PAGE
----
For the week, I tallied 46 species of birds in that .29 square miles. I mostly enjoyed the challenge of trying to find birds and identify them; in the beginning, identifying birds was not coming very easily at all. It felt a lot like starting over birding – I came to realize how much I know the birds in our area just because I’ve had plenty of experience with them before and because they are supposed to be there; they are expected. And, I also realized that I’m not actually spending all that much time truly looking at birds and recognizing and knowing their field marks. Additionally, I hadn’t done much homework before the trip, and the guides I was using* just didn’t seem to be quite as comprehensive as the ones we use for birds in the eastern United States, and finally, it was the time of year when there were many young birds around, so some of the plumages I was seeing were not in the guides. This made for some very interesting and rewarding birding, in spite of it being frustrating at times.
I hope you enjoy this little taste of Ireland’s birds – I’ve included my favorite shots from my mornings in Rossadillisk. If I’ve misidentified any birds, please let me know in the comments.
AT THE BEACH
*I used the Complete Field Guide to Ireland’s Birds by Eric Dempsey & Michael O’Clery, as well as two apps on my phone: iBird UK Pro and Birds of Britain and Ireland by Natureguides.
I have some things going on this weekend, so my birding window was a brief one early this morning. I made the best of it – I went to Laurel Grove Cemetery, which was quite birdy. Best birds were: a family of Common Mergansers (one adult female with 7 young), Blackpoll Warblers (6+, my FOY), Cape Warbler (1), American Redstart (1), Chestnut-sided Warbler (1), Pine Warbler (2), Yellow-rumped Warblers (4), and most exciting – Bay-breasted Warblers (2, my FOY).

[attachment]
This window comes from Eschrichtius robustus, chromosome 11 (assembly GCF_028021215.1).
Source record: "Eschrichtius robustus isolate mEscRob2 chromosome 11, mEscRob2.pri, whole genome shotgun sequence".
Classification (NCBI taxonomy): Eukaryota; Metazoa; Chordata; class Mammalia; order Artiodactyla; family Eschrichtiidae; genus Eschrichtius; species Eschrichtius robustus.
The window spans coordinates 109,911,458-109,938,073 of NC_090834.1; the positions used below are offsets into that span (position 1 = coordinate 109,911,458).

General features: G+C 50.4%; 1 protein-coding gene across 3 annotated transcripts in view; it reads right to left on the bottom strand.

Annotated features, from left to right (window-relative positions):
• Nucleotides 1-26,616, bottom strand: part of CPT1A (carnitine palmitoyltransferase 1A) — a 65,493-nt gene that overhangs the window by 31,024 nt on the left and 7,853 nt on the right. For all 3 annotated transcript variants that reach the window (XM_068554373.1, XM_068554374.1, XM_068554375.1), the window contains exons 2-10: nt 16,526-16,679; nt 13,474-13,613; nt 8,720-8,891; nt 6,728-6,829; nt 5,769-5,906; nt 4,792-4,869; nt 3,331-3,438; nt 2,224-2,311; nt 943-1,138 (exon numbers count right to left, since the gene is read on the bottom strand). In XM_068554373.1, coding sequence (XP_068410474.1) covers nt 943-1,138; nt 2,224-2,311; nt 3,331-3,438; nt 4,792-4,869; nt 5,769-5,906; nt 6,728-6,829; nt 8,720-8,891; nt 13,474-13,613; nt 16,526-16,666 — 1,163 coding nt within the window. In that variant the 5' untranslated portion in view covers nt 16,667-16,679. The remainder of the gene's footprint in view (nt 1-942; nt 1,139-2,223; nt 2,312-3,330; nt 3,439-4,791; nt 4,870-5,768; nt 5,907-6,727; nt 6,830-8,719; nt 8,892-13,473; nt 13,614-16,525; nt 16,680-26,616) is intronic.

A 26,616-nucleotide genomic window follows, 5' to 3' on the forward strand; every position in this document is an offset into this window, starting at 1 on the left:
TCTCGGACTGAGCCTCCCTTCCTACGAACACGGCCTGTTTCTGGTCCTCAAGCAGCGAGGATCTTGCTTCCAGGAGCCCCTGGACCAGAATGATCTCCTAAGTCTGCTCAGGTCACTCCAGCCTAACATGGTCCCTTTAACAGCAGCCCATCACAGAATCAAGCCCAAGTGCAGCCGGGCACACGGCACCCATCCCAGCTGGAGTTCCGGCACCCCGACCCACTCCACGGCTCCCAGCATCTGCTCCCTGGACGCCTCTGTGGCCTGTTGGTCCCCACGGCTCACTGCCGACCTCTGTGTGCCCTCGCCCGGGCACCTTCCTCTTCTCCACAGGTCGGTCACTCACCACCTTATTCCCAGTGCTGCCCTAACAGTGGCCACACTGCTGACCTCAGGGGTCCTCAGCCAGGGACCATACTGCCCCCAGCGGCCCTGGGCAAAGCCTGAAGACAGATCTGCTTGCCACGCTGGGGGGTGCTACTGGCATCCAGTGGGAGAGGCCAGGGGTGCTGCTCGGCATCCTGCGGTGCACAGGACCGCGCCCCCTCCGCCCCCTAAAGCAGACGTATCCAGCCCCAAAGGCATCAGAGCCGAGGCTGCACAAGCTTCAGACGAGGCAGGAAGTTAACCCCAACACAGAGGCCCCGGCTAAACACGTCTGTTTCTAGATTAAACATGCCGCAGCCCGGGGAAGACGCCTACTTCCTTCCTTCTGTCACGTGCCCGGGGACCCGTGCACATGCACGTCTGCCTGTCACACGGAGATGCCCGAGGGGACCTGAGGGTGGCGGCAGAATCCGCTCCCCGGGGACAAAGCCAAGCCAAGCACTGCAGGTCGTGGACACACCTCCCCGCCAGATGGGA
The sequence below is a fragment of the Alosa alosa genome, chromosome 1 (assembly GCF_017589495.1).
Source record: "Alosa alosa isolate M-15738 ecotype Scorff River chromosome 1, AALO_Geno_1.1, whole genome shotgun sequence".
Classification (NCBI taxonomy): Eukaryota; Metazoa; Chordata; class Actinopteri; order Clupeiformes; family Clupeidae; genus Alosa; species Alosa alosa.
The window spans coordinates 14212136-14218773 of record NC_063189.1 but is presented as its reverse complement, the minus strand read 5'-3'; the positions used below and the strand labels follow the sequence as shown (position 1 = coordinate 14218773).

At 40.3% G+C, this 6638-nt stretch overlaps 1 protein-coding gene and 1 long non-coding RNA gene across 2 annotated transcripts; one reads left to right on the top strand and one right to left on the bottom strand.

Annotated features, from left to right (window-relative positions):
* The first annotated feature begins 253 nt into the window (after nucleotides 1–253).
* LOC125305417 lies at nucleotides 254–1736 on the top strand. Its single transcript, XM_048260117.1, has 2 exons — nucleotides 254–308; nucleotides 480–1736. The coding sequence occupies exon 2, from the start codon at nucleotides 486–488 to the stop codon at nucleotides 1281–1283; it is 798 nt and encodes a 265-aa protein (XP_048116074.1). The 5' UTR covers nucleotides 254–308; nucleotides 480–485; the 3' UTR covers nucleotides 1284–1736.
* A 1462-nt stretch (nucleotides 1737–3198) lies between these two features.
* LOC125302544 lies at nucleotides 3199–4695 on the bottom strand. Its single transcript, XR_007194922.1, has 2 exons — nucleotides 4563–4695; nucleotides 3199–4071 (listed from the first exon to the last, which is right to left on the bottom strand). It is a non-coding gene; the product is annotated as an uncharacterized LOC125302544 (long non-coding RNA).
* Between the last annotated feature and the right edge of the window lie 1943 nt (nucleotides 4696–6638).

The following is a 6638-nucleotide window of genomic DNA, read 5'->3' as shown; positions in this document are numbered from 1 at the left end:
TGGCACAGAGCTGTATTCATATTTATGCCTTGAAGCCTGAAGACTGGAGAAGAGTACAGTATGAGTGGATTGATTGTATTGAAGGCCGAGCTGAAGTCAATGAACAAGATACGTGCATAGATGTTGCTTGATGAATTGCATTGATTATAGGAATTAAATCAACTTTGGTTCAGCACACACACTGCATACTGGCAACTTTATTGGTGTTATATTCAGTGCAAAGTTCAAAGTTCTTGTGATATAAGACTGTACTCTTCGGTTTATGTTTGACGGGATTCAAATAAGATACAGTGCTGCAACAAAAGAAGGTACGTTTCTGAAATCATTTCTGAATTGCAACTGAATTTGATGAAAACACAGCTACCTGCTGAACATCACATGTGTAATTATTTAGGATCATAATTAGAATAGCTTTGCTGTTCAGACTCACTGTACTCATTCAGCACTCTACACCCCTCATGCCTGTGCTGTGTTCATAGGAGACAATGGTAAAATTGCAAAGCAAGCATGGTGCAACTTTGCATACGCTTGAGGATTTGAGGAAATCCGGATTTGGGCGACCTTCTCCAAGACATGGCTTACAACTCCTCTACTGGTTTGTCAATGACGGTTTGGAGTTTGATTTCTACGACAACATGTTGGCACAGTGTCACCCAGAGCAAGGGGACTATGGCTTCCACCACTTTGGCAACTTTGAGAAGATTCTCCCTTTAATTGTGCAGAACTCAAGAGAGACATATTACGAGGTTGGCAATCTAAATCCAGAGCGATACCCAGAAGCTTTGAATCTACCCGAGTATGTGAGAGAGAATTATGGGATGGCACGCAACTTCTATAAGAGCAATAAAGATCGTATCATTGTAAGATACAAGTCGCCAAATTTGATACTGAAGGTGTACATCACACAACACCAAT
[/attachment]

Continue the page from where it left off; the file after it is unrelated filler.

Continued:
On my way out, I was contacted by Rob Stone; he had 10 SHORT-BILLED DOWITCHERS and 3 WHITE-RUMPED SANDPIPERS at the Camel Farm. I ran for the birds on my way home, meeting up with Linda Scrima. Unfortunately I was pressed for time, so I was only able to take a quick look at the birds before I had to run, but still it was great to see them and add them to my 2018 Orange County list. I also saw my FOY Bobolink as I was leaving the Camel Farm. Not bad for a quick morning in the field!
Picture this. You spent the day working hard and you are exhausted. But now you are standing on the shore of Wickham Lake in a light rain, listening to a Common Loon perform its eerie call. Swallows buzz over the surface of the lake; you scan persistently and eventually identify 4 of the 5 expected species of swallow: Barn, Tree, Northern Rough-winged, and a beautiful single CLIFF SWALLOW. Your first Solitary Sandpiper of the year works the shore just to your left; a Yellow Warbler and an American Redstart (another FOY) call from the patch of woods near the parking area. And, just like that, your Monday evening has clearly surpassed expectations.
What started out as an uneventful evening ended up being an incredible birding experience. I met Maria Loukeris out at the Liberty Loop; we walked out Liberty Lane – highlights included some distant unidentified shorebirds, several White-crowned Sparrows and my FOY Swamp Sparrows. As we were walking back to the cars, I turned to Maria and said “Let’s go look for some American Bitterns”. I was only half joking, and I had no idea what was in store for us. As we reached the parking area, Maria picked up two birds flying across the marsh and exclaimed “bittern!”. I got on them immediately and was thrilled to see two AMERICAN BITTERNS fly from the front pond and head southwest towards the back of the marsh. We went to the viewing platform; we were pretty sure that we wouldn’t see them again, but had to try. But, then we heard another AMBI calling from just to our left. We scanned and remarkably, Maria located the bird right away. As I ran to get my scope from the car, a different AMBI took flight and flew north over Oil City Road. Shortly after that, yet another bittern joined the one that was calling – that gave us a total of five American Bitterns! I put the word out, and Linda Scrima made record time to arrive to see a pair of them in the scope before we lost the light. What a night! I’m still freaking out!